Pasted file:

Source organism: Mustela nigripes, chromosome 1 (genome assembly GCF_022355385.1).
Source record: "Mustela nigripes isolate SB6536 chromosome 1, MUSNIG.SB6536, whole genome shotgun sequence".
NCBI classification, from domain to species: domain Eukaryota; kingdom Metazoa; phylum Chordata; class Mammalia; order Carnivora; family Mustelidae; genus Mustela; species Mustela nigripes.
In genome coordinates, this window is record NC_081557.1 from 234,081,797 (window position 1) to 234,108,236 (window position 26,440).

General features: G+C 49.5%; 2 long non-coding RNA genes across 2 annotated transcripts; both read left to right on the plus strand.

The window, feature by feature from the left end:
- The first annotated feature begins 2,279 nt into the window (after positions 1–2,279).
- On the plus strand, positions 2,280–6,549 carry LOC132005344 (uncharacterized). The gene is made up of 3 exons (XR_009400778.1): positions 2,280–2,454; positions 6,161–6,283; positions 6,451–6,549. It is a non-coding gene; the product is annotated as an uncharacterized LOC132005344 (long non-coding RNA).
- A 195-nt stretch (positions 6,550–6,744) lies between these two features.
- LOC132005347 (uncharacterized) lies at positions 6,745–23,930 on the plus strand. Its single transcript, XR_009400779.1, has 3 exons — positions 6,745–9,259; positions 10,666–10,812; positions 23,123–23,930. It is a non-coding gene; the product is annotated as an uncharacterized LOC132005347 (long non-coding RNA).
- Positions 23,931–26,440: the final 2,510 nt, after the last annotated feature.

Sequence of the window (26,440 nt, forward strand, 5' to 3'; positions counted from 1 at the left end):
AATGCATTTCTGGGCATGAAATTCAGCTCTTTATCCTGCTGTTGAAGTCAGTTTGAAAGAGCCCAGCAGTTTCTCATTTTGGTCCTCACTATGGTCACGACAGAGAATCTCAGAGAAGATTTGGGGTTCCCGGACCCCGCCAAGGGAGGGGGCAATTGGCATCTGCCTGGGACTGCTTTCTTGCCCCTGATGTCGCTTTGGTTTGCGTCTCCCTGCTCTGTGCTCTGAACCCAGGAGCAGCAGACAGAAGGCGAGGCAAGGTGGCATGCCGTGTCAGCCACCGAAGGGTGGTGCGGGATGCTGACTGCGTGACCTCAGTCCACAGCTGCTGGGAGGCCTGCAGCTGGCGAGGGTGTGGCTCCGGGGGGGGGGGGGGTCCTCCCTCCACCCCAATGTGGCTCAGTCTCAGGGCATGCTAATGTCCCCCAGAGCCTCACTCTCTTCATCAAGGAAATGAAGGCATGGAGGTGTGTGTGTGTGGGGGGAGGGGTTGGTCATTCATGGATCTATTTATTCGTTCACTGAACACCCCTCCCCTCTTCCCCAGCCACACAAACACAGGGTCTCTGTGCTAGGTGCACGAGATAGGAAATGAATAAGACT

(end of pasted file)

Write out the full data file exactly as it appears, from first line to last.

Source organism: Mustela nigripes, chromosome 1 (genome assembly GCF_022355385.1).
Source record: "Mustela nigripes isolate SB6536 chromosome 1, MUSNIG.SB6536, whole genome shotgun sequence".
NCBI classification, from domain to species: domain Eukaryota; kingdom Metazoa; phylum Chordata; class Mammalia; order Carnivora; family Mustelidae; genus Mustela; species Mustela nigripes.
In genome coordinates, this window is record NC_081557.1 from 234,081,797 (window position 1) to 234,108,236 (window position 26,440).

General features: G+C 49.5%; 2 long non-coding RNA genes across 2 annotated transcripts; both read left to right on the plus strand.

The window, feature by feature from the left end:
- The first annotated feature begins 2,279 nt into the window (after positions 1–2,279).
- On the plus strand, positions 2,280–6,549 carry LOC132005344 (uncharacterized). The gene is made up of 3 exons (XR_009400778.1): positions 2,280–2,454; positions 6,161–6,283; positions 6,451–6,549. It is a non-coding gene; the product is annotated as an uncharacterized LOC132005344 (long non-coding RNA).
- A 195-nt stretch (positions 6,550–6,744) lies between these two features.
- LOC132005347 (uncharacterized) lies at positions 6,745–23,930 on the plus strand. Its single transcript, XR_009400779.1, has 3 exons — positions 6,745–9,259; positions 10,666–10,812; positions 23,123–23,930. It is a non-coding gene; the product is annotated as an uncharacterized LOC132005347 (long non-coding RNA).
- Positions 23,931–26,440: the final 2,510 nt, after the last annotated feature.

Sequence of the window (26,440 nt, forward strand, 5' to 3'; positions counted from 1 at the left end):
AATGCATTTCTGGGCATGAAATTCAGCTCTTTATCCTGCTGTTGAAGTCAGTTTGAAAGAGCCCAGCAGTTTCTCATTTTGGTCCTCACTATGGTCACGACAGAGAATCTCAGAGAAGATTTGGGGTTCCCGGACCCCGCCAAGGGAGGGGGCAATTGGCATCTGCCTGGGACTGCTTTCTTGCCCCTGATGTCGCTTTGGTTTGCGTCTCCCTGCTCTGTGCTCTGAACCCAGGAGCAGCAGACAGAAGGCGAGGCAAGGTGGCATGCCGTGTCAGCCACCGAAGGGTGGTGCGGGATGCTGACTGCGTGACCTCAGTCCACAGCTGCTGGGAGGCCTGCAGCTGGCGAGGGTGTGGCTCCGGGGGGGGGGGGGGTCCTCCCTCCACCCCAATGTGGCTCAGTCTCAGGGCATGCTAATGTCCCCCAGAGCCTCACTCTCTTCATCAAGGAAATGAAGGCATGGAGGTGTGTGTGTGTGGGGGGAGGGGTTGGTCATTCATGGATCTATTTATTCGTTCACTGAACACCCCTCCCCTCTTCCCCAGCCACACAAACACAGGGTCTCTGTGCTAGGTGCACGAGATAGGAAATGAATAAGACT